If objects are moving around in you periferal vision it should raise awareness. The problem is under the stress of a start periferal vision narrows and for some to a point it becomes tunnel vision. So drivers need to be less stressed at the for the start of the race. For some that's just practice, for some that may mean meditating, or what ever it take make you less tense. And there is more senses that just sight. Hearing plays a big part too. Sure it's noisey with our loud exhaust and hard to hear much through the helmets but you can sense changes in the sound around you. So you don't necessarily need to be 'looking' in your mirrors to know something around you has changed.

Tom

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quote:
Originally posted by Tom's Double O:
So you don't necessarily need to be 'looking' in your mirrors to know something around you has changed.

Tom

Use the force Luke....

--------------------
It really makes my week when nobody crashes into me.

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I can go along with that to a point. If you want to learn situational awareness try riding a motorcycle on the streets of any big city and that will make you gain a sixth sense for what is going on around ya. either that or somebody will run you over.

--------------------
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Under powered and under driven

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quote:
Originally posted by oem steve:
I can go along with that to a point. If you want to learn situational awareness try riding a motorcycle on the streets of any big city and that will make you gain a sixth sense for what is going on around ya. either that or somebody will run you over.

Exactly [thumbsup]

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Yep. You have the same connection to the area around you, strapped into in a SpecMiata, with a hard top, window nets, hans device, etc. as you do on your bike in leathers. Burgoon's right, let The Force be with you.

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quote:
Originally posted by wheel:
Yep. You have the same connection to the area around you, strapped into in a SpecMiata, with a hard top, window nets, hans device, etc. as you do on your bike in leathers. Burgoon's right, let The Force be with you.

We absolutlely race in a harsh enviroment. Same connection...NO...but our our senses are still working and do help.

Tom

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I guess we all must be talking past each other. I'll state it differently.

Steve, Rob, Wheel, AFTER the green flag flies, you are okay with folks making their move before they know where other cars are in relation to your car???

-bw

--------------------
Bruce Wilson
2010 Oregon Region Champ
2010 Monte Shelton Driver of the Year
2010 25 Hours of Thunderhill E3 and Under 2 liter Overall Champion
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quote:
Originally posted by B Wilson:
I guess we all must be talking past each other. I'll state it differently.

Steve and Wheel, AFTER the green flag flies, you are okay with folks making their move before they know where other cars are in relation to your car???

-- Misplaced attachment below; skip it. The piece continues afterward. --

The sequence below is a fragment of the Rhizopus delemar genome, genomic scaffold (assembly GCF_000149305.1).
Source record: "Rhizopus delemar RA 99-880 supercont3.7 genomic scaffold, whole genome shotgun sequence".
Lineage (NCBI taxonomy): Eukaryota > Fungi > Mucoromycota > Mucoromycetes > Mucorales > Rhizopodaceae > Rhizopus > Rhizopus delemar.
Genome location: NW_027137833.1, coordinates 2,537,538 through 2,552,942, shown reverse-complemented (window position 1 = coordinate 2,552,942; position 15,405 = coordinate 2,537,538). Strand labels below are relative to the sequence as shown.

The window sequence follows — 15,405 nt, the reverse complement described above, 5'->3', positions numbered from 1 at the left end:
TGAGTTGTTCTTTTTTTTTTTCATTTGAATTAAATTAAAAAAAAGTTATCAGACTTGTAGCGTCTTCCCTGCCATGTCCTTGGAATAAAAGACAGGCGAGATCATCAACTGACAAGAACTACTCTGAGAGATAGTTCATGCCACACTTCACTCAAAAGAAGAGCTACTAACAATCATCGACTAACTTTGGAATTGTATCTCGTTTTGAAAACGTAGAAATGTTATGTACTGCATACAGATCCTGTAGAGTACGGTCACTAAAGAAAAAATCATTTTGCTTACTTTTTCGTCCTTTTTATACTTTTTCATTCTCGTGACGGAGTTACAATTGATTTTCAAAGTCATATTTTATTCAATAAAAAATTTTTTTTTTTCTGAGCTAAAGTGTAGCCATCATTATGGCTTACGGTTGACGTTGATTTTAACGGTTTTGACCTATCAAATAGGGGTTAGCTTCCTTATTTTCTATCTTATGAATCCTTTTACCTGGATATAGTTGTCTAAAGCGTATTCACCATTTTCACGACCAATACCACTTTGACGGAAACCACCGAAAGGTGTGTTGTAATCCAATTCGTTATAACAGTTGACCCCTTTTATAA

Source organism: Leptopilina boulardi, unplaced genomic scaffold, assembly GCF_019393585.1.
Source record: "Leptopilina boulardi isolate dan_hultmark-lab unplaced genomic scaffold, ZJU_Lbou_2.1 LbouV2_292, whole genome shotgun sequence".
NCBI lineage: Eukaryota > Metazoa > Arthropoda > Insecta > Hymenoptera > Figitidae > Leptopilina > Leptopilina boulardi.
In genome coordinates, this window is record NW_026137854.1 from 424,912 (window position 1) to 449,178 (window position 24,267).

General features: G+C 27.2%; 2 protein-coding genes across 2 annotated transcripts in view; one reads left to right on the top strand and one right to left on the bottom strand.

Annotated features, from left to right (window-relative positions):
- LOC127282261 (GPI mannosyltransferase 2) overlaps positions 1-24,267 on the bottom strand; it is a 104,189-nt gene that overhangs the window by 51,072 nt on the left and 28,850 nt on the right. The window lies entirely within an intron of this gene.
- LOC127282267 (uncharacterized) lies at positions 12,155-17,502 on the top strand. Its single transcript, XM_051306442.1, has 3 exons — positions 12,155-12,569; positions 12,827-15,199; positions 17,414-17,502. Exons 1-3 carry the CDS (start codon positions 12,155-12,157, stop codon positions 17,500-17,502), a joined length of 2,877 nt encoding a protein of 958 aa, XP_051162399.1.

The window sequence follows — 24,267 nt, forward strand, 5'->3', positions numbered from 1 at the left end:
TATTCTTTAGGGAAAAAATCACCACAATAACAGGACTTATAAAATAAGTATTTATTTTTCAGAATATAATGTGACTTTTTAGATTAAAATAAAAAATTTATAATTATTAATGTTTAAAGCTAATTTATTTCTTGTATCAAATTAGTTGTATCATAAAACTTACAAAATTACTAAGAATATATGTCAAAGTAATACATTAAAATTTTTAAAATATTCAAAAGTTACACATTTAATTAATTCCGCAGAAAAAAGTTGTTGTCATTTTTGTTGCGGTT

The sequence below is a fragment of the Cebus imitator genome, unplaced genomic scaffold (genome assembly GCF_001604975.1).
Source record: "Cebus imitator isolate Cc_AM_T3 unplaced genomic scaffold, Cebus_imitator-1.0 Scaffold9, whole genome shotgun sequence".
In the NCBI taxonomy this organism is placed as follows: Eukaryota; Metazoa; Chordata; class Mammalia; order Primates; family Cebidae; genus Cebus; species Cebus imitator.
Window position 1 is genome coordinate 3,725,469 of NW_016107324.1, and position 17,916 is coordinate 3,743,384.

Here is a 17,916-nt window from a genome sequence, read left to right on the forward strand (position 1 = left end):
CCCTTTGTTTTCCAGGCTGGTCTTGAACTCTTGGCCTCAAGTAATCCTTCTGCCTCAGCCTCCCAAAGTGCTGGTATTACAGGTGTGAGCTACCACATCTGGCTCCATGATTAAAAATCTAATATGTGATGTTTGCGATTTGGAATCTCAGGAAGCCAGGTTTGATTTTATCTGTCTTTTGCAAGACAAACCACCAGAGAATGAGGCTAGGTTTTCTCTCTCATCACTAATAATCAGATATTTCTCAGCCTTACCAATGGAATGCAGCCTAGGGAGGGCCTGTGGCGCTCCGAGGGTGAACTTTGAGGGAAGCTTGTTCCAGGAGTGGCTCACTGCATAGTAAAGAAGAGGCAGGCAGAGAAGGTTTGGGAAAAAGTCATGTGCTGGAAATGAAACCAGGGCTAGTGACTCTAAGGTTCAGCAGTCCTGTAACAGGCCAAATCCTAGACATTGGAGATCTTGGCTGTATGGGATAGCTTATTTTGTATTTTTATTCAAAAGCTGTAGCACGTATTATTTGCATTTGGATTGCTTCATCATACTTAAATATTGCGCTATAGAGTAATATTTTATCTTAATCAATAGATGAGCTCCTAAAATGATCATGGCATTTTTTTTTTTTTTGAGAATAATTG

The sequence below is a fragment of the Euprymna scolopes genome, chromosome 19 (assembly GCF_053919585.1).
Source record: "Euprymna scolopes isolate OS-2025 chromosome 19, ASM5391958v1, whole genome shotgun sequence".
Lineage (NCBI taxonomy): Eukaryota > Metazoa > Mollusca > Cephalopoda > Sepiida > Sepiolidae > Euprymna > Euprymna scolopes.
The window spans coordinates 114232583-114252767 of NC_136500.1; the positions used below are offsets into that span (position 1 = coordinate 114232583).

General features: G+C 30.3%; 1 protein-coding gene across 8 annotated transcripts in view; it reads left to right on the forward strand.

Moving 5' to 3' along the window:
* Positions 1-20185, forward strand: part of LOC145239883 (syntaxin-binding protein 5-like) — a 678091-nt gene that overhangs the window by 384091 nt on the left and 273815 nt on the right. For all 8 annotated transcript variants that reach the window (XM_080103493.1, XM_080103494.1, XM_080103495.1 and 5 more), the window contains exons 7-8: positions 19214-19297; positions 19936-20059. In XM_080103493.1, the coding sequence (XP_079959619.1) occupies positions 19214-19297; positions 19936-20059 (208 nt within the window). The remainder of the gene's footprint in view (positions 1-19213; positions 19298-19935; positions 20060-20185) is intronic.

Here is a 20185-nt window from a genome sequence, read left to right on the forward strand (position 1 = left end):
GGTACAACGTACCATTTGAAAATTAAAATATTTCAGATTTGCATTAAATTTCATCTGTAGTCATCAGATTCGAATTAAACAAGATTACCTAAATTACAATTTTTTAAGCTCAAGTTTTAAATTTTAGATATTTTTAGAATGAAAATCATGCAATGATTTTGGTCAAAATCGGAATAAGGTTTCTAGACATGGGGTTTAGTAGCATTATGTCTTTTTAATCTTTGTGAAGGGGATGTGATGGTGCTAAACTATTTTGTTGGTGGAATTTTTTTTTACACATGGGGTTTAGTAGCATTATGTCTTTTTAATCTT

-bw

Bruce, you have a perfectly valid point. Looking before you turn is SM 101. We just give the guy some slack since you can only spread your attention so thin, and moving without looking on the moment it goes green was a calculated risk. He bet that the SM drivers around him would know how to do a double file start. (oops)

Do you look before you turn EVERY SINGLE time? I sure don't. If I see that the closest car is a SM and is a 1/3 of a straight behind me, and I do a good job in the braking zone, I'll keep eyes forward and turn in without looking since it's a reasonable assumption that he didn't bring a turbocharger and won't be anywhere close to me.

(assumes no corvettes closing fast)

--------------------
It really makes my week when nobody crashes into me.

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Rob,

So your answer is yes, it is okay to change your line (AFTER the green flag flies) without being aware of who is in the space you about to occupy.

Just want to make sure that is your answer.

Second question, When are you allowed to hit the gas during the start, only after the green flag?

-Bruce

--------------------
Bruce Wilson
2010 Oregon Region Champ
2010 Monte Shelton Driver of the Year
2010 25 Hours of Thunderhill E3 and Under 2 liter Overall Champion
Oregon Region SM Class Advisor

Rob Burgoon Verified Driver
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Don't worry Bruce, I'll close my eyes and yank the wheel as soon as I see green if I qualify the row ahead of you, just for you [Smile]

p.s. sorry for calling you Bob by mistake

--------------------
It really makes my week when nobody crashes into me.

B Wilson Verified Driver Series Champ
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Crap you saw where I was going with this.

I have some really good starts and would hate to see someone assume we all stay in line after the green until the S/F.

Yes, I actually do check my mirrors before turn in if I don't have a full accounting of all the cars around me.

- Not Bob [Smile]

--------------------
Bruce Wilson
2010 Oregon Region Champ
2010 Monte Shelton Driver of the Year
2010 25 Hours of Thunderhill E3 and Under 2 liter Overall Champion
Oregon Region SM Class Advisor